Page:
The Real Colonel Sanders Hated Everything that KFC Became
A pathway in Louisville’s historic Cave Hill Cemetery leads straight to the man who changed the world of fried chicken forever. Below the bust designed by his daughter is Harland Sanders, more affectionately known to billions across the globe (especially Japan) as “Colonel Sanders." His contribution to the world is simply stated on his grave: the “Founder of Kentucky Fried Chicken Empire.”
Over the last year, fervor has erupted over Colonel Sanders’ television re-emergence and the actors casted to play the company’s iconic founder. Lost in the hubbub, though, was that Colonel Sanders was real and built KFC with his own two greasy hands. Sanders sold the company in 1964, but for years afterwards, he would regret it. In fact, Sanders would visit KFCs across the country criticizing the low quality of the food, saying the gravy was horrible and that the extra crispy recipe was nothing more than “a damn fried doughball stuck on some chicken.”
Here’s the story of how Harland Sanders created one of the most famous food brands in American history.
Born in 1890 in rural Indiana, Sanders’ father died when he was young, leaving his mother working several jobs to provide for him and his two siblings. Little Harland became the cook of the house - later in life, he loved telling the story about the first time he baked bread. He entered the workforce at ten, moving from job to job trying to make enough money to help his family. For the next three decades, Sanders career was varied; He was a ferryboat operator, a fireman, did a three month Army stint in Cuba and there was that time he shot a man who was messing with his billboard.
In 1930, Shell Oil Company gave Sanders the chance to his own gas station in Corbin, Kentucky. In exchange for the meager earnings, the company allowed Sanders and his family to live in the back. And every Sunday night, Sanders would cook his family a delicious meal - country ham, steak and fried chicken. With travelers asking him for dining recommendations, Sanders realized the potential for extra earnings if he served hungry travelers his family’s dinner. Sanders’ “Sunday Dinner, Seven Days a Week,” especially his chicken, was a tremendous success, and his operation even showed up in Duncan Hines’ ”Adventures in Good Eating.” Soon, Sanders’ food became so well-known that Kentucky Governor Ruby Laffon gave Sanders the famed (but honorary) title of Colonel “in recognition of his contributions to the state’s cuisine.” From that point forward, he was forever Colonel Sanders.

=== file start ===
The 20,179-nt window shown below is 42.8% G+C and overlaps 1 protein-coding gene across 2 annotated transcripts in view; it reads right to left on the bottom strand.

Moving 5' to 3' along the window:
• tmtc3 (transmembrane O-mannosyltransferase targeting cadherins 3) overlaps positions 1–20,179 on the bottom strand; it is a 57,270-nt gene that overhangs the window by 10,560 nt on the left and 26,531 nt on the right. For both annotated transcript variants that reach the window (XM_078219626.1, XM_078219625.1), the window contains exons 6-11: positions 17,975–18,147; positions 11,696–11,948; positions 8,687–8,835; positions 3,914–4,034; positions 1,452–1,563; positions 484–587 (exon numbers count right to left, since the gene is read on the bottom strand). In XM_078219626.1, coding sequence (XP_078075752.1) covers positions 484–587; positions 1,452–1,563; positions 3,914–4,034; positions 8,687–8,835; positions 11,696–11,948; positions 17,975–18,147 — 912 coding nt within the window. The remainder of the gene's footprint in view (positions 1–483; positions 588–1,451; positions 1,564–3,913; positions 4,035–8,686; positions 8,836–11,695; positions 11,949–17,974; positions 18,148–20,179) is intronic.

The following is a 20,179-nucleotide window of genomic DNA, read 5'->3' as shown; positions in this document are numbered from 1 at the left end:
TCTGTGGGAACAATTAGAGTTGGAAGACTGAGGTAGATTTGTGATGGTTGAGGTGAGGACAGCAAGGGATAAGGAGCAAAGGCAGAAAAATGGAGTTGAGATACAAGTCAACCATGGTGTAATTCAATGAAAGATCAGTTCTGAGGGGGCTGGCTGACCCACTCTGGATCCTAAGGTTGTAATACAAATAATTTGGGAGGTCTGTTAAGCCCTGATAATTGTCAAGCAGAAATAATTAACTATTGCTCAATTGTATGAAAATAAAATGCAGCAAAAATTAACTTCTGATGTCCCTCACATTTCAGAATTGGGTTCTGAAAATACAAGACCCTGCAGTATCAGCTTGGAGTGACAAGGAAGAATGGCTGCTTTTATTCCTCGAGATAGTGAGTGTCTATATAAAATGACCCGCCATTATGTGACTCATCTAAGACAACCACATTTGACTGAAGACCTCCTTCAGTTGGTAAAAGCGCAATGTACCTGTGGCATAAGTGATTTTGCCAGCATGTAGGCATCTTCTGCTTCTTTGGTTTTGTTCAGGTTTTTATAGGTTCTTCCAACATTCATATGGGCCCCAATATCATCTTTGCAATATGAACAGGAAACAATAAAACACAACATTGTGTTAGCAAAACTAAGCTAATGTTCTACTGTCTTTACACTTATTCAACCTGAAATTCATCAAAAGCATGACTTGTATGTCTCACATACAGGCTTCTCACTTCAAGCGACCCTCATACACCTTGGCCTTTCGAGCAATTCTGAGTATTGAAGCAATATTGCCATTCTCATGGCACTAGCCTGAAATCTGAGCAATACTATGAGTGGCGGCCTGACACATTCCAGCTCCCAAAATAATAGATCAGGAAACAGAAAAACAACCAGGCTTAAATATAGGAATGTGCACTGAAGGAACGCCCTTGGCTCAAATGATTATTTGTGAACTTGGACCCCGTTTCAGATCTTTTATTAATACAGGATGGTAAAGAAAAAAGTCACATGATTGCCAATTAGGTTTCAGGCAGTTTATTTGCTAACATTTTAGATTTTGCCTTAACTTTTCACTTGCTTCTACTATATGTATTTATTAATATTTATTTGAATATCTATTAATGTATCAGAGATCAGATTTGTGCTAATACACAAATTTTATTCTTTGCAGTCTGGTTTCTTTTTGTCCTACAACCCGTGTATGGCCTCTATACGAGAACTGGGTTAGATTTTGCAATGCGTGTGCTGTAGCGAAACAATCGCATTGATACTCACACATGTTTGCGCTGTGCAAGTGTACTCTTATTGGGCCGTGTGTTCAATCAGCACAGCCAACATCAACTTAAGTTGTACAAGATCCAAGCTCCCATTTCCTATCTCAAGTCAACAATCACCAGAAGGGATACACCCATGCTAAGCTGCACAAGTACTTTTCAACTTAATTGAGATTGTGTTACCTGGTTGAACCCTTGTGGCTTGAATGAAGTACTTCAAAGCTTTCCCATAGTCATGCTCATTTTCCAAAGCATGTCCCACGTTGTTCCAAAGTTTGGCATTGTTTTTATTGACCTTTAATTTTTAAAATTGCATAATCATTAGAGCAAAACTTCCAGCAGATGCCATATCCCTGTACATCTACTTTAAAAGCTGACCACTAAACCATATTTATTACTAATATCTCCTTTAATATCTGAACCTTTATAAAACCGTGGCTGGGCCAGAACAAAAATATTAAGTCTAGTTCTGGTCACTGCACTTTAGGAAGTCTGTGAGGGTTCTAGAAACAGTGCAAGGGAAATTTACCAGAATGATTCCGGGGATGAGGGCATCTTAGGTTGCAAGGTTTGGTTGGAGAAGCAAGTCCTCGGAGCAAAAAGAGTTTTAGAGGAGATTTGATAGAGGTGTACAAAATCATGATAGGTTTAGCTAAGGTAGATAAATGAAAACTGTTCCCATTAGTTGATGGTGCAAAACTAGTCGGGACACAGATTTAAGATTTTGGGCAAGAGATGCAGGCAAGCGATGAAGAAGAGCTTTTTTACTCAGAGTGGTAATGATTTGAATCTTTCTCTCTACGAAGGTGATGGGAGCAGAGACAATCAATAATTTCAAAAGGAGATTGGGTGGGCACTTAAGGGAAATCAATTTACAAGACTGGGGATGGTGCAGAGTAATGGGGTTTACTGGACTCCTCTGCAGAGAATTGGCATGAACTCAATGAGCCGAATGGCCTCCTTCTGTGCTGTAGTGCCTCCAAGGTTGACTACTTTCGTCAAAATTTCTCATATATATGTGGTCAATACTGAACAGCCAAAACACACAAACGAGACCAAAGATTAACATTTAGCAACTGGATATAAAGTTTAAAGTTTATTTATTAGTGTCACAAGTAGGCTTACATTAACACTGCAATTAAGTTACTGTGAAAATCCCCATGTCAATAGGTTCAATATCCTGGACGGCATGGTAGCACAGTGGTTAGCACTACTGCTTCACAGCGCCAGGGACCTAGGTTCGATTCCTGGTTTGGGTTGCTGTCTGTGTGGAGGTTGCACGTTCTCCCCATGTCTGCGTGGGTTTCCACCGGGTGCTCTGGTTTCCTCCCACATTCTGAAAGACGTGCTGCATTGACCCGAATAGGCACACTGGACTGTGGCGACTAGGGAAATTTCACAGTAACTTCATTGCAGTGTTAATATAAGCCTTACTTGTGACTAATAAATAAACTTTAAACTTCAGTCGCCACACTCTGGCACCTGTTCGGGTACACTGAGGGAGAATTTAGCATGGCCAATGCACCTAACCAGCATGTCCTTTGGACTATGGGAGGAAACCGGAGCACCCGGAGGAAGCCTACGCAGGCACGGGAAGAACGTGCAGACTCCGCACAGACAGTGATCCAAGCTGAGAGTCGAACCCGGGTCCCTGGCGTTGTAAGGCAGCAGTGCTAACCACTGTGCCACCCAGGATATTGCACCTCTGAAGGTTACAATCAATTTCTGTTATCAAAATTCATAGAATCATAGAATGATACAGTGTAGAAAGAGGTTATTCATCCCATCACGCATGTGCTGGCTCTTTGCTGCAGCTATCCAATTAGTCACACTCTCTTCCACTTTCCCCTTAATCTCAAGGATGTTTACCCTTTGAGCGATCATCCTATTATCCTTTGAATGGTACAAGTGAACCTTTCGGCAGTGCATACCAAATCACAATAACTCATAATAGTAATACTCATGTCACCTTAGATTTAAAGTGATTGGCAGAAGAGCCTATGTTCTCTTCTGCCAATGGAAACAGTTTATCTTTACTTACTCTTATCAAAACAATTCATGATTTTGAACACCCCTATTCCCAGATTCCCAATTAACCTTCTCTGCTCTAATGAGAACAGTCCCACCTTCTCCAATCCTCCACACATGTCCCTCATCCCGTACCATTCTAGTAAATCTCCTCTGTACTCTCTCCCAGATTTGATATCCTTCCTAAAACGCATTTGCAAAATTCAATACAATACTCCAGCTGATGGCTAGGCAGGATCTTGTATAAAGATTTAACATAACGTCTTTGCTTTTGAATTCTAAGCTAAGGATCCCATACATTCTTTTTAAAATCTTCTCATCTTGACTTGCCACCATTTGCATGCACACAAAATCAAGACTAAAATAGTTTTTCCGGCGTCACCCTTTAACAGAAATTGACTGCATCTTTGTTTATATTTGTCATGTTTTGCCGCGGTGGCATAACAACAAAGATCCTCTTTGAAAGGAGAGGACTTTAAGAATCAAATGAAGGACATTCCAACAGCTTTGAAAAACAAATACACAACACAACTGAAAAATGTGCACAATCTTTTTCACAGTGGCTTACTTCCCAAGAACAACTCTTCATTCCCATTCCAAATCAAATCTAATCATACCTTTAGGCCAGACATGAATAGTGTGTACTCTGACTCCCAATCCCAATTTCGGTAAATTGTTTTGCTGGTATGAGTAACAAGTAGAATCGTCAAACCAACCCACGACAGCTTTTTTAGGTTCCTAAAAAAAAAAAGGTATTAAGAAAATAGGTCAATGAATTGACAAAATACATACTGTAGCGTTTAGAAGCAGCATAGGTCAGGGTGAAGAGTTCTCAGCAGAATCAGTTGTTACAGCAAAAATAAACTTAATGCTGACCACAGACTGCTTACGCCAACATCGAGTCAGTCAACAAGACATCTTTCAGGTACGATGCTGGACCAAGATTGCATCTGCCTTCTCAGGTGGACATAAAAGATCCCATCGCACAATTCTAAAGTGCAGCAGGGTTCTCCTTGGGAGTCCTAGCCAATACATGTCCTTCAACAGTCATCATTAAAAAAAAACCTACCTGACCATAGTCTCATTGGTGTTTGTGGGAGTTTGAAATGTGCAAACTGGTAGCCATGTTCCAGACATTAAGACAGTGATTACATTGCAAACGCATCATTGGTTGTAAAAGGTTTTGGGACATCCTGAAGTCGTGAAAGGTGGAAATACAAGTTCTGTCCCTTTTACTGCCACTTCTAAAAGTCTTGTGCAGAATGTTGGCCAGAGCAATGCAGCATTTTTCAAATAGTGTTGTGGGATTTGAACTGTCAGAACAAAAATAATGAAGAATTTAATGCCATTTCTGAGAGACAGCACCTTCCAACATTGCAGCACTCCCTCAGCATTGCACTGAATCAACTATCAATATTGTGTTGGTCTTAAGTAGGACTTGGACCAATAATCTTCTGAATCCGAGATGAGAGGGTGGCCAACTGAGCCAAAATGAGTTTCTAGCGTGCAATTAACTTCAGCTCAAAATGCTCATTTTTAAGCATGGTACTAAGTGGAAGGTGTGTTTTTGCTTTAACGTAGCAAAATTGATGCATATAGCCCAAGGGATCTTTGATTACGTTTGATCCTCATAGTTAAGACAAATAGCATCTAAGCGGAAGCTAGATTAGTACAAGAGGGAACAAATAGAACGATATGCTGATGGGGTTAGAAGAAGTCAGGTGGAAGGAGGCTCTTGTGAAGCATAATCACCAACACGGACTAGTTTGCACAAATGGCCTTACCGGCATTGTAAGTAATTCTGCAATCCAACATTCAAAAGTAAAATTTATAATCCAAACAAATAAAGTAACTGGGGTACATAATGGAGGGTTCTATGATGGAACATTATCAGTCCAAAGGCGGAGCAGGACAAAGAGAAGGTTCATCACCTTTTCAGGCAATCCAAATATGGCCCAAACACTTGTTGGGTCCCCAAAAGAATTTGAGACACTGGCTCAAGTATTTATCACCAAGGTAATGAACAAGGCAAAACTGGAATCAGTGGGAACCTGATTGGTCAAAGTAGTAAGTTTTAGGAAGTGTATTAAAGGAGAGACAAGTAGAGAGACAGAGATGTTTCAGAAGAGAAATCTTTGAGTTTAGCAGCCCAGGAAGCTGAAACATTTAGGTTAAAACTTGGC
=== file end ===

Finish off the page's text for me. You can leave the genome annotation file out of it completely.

All of the extra demand left Colonel Sanders pining for a better way to make his chicken. While pan-frying delivered tasty chicken, it took a half hour to make. The other methods - baking, french-frying, etc. - left his chicken ill-prepared. In 1939, Sanders discovered the tool that would change fried chicken forever, the pressure cooker. Retaining all the moisture and only needing a few minutes, the pressure cooker allowed Colonel Sanders to further expand his business.
In the early 1950s, the new Interstate 75 arrived in Kentucky (part of Eisenhower’s Interstate Highway System), bypassing Sanders’ restaurant. While Sanders knew the new highway would likely doom his tiny eatery, he had faith in the chicken business. Now in his mid-60s, Sanders packed up his life and drove around the country selling his “11 secret herbs and spices” recipe to individual restaurants, asking for a nickel from each sale. In 1952, Peter Harmon - owner of Do Drop Inn in Salt Lake City - became the first to make such an agreement. Business boomed. By 1959, Sanders had made nearly 200 such deals in the United States and Canada. Sanders sold his “Kentucky Fried Chicken” company in 1964 for two million dollars.
Until his death in 1980, Sanders, always wearing his white suit and black string bowtie, worked as a spokesperson for the company he founded. But he wasn't pleased with the taste of his famous chicken and gravy. In interviews, including in a 1970 New Yorker article, he was so upset by the quality of the food that he would tell reporters that the gravy “ain’t fit for my dogs.” In fact, he was so open about his disdain for the alterations made to his signature recipes that KFC sued him for libel in 1978. The suit was eventually thrown out.
There's little doubt that if Colonel Sanders walked into a KFC today, he would be pretty upset. But at least he'll always be remembered as the "Carl Sagan of Chicken."